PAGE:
injury lawyers vegas

Horseback riding can immerse you in Nevada’s stunning mountain and desert landscapes. Riding a horse connects you with nature in a unique way, but both leisure trail rides and equestrian competitions have inherent safety risks. Nevada personal injury attorneys recommend taking these steps to protect your legal rights and financial interests when people suffer horseback riding injuries.


What to Do After a Horseback Riding Accident


 Just like any accident, you need medical attention after experiencing an equine accident. Whether you fell off, got kicked, got knocked down, or a horse stepped on you, a medical exam will document the extent of your injuries. Horseback riding accidents often cause serious injuries. In that event, you or someone else should call 911 for immediate help. 


 Ideally, you’ll take some pictures too. Try to capture images of:


  • The horse involved in your accident
  • The riding tack
  • The location of the accident
  • Your injuries


 Injury lawyers could use the information captured in these images to confirm your accident’s time, location, and circumstances. Pictures of the horse or tack might capture crucial details about the equipment and the animal’s condition. 


 If possible, you should gather contact information from witnesses. The staff at a horseback riding venue might be reluctant to speak, but other customers may willingly share their testimony. 


 Take care during conversations with the venue operator, horse owner, trainer, or property owner after your accident. An accident’s immediate shock tends to make many people feel like they have to apologize for their perceived mistakes. However, you might not know precisely what happened. Apologies or admissions of fault could complicate or threaten your claim for damages. 


 Resist any requests after the accident to sign a form saying that you forgo any right to collect damages. Before riding, you may have signed a liability waiver. Although this could prevent you from collecting damages, the waiver does not override all legal rights. The evidence will determine whether you can go forward with a lawsuit.


 The responsible party’s insurer might approach you soon after the accident with a settlement offer. Do not accept the offer or answer questions until you understand your legal position. Las Vegas injury attorneys help people know their rights and make financial decisions related to accidents. 


What Does Assumption of Risk Mean?


 Due to the risks associated with horseback riding, defendants in equine liability lawsuits may claim that you assumed the risk and therefore deserve no compensation for your losses. They could argue that you voluntarily chose to ride the horse and consequently assumed the activity’s risk along with all liability. 


 The law could view you as assuming the risk if you:


  • Knew about the safety hazards of horseback riding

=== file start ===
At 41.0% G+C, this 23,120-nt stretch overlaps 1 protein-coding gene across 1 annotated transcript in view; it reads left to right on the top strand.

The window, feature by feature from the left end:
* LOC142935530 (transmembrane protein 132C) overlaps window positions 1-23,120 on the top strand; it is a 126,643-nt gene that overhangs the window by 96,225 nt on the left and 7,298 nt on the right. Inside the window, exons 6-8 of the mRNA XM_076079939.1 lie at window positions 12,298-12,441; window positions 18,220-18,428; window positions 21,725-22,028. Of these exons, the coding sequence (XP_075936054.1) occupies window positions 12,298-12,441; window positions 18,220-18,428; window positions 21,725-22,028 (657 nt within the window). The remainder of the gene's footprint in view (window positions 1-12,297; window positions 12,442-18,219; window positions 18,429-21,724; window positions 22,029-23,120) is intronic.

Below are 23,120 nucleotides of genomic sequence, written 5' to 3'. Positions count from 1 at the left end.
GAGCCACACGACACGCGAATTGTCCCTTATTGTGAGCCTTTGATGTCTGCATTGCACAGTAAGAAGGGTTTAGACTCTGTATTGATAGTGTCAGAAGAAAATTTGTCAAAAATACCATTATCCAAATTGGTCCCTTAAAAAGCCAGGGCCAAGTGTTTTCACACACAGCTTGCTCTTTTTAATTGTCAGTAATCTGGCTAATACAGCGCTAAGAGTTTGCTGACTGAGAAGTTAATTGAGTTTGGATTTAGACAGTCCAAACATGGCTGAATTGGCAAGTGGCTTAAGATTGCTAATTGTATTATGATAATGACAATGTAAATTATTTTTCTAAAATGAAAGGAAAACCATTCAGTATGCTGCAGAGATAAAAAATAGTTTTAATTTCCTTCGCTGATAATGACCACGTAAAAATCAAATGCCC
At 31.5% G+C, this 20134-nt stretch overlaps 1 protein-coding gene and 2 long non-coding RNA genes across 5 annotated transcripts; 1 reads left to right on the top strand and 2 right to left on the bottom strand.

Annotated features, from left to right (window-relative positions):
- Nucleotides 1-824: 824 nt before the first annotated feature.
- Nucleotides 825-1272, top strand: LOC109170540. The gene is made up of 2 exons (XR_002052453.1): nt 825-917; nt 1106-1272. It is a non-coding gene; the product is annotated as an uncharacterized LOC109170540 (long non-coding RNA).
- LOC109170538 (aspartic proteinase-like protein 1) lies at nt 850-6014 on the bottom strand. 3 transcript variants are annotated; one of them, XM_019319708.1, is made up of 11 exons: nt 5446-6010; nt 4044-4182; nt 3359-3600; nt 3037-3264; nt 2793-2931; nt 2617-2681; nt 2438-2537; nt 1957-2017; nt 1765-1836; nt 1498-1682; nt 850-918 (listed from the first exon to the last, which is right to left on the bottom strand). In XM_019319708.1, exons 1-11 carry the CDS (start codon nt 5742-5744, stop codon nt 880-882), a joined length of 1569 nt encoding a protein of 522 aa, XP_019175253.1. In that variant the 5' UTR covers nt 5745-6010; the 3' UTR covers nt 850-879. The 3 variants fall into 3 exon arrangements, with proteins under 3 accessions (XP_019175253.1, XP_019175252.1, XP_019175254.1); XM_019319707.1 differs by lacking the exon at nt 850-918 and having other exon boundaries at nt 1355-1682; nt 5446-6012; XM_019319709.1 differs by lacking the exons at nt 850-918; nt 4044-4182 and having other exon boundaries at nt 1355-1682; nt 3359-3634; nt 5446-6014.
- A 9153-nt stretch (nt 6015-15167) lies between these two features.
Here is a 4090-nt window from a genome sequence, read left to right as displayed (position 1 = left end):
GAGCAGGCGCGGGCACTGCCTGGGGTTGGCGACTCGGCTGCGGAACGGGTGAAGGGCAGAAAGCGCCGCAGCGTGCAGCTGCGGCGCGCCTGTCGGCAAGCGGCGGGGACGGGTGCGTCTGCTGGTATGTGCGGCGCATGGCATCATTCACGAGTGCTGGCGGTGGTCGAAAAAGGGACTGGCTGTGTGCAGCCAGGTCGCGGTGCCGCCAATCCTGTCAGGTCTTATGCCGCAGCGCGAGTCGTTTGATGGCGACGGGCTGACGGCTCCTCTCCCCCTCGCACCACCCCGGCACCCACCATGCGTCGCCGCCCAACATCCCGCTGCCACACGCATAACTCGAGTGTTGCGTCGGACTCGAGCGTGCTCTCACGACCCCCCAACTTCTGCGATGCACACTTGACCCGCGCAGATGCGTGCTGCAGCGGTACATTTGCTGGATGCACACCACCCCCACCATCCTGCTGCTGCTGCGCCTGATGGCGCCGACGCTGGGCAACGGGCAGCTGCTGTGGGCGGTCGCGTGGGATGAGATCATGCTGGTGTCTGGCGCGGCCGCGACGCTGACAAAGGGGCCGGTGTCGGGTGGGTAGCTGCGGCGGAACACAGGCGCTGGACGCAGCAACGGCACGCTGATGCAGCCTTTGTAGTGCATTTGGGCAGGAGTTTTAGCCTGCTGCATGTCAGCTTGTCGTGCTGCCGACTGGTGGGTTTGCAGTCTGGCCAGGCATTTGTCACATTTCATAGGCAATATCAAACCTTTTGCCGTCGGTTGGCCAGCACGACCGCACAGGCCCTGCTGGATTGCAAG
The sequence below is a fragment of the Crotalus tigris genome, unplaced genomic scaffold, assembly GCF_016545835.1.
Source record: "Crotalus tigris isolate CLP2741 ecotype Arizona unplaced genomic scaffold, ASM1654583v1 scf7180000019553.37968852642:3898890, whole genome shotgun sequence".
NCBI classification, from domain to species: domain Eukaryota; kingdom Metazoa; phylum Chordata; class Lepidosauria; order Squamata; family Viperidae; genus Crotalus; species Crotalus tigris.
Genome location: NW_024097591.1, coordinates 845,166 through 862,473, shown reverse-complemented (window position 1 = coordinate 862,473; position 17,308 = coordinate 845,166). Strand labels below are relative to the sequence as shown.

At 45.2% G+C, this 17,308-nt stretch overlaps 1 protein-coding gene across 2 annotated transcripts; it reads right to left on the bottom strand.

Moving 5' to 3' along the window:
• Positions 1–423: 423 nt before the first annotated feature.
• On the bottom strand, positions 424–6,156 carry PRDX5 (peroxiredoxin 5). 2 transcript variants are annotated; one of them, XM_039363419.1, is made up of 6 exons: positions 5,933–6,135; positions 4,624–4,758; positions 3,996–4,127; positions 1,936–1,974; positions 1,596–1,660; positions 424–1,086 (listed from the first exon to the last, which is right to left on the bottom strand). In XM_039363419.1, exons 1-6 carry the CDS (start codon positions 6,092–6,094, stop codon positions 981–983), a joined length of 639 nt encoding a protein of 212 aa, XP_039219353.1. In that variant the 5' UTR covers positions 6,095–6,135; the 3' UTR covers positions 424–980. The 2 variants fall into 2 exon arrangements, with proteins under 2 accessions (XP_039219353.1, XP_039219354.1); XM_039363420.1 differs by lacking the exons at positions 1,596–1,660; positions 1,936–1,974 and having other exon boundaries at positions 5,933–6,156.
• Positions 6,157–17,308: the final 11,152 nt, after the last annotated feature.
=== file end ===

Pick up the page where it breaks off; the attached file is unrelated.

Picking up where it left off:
• Fully understood the danger
  • Accepted the risk through written or verbal statements or action


 Assumption of risk, however, has legal limits. The doctrine does not absolve other parties of their duties to maintain a safe experience. Injury lawyers Las Vegas examine these issues when evaluating accident cases. 


How Risky is Horseback Riding?



 A Cambridge University study determined that one injury occurred per every 100 hours of leisure riding. Some studies indicate that new and inexperienced riders experience the most injuries. However, experienced equestrians often expose themselves to more significant risks by tackling more challenging rides. In fact, equestrian sports are responsible for the most traumatic brain injuries compared to other athletic activities, including contact sports.


 Most of the risk results from engaging in an activity with a large animal. As a living organism, the horse can be spooked, upset, poorly trained, or injured. All manner of unexpected events could take place that causes an animal to stumble, fall, buck, kick, or bite. 


 Horseback riding accidents easily cause:


  • Broken bones
  • Brain and spinal injuries
  • Crush injuries


Equine Activity Liability Limitations in Nevada


 Like most states, Nevada has laws on the books that limit equine activity liability. This law protects horse owners and horseback riding venues from most harm, but the law includes many exceptions that benefit injury victims. 



 Immunity from civil liability is removed when the responsible party:


  • Provided broken or defective tack
  • Failed to determine if a person could ride or control the animal
  • Did something that directly caused the accident
  • Kept the venue in an unsafe condition
  • Blatantly disregarded the rider’s safety


Legal Advice After an Equine Accident


 Las Vegas injury attorneys may unravel complex issues of liability by determining who might bear responsibility for your injuries. Liability might lie with a horse owner, a trainer, or even a farrier. Whether you need to make a claim on an individual’s homeowners insurance or file a lawsuit, legal representation could ensure a thorough investigation and accounting of all expenses. At Moss Berg Injury Lawyers, we have a strong track record of securing settlements for accident victims. We offer free consultations. Contact our office today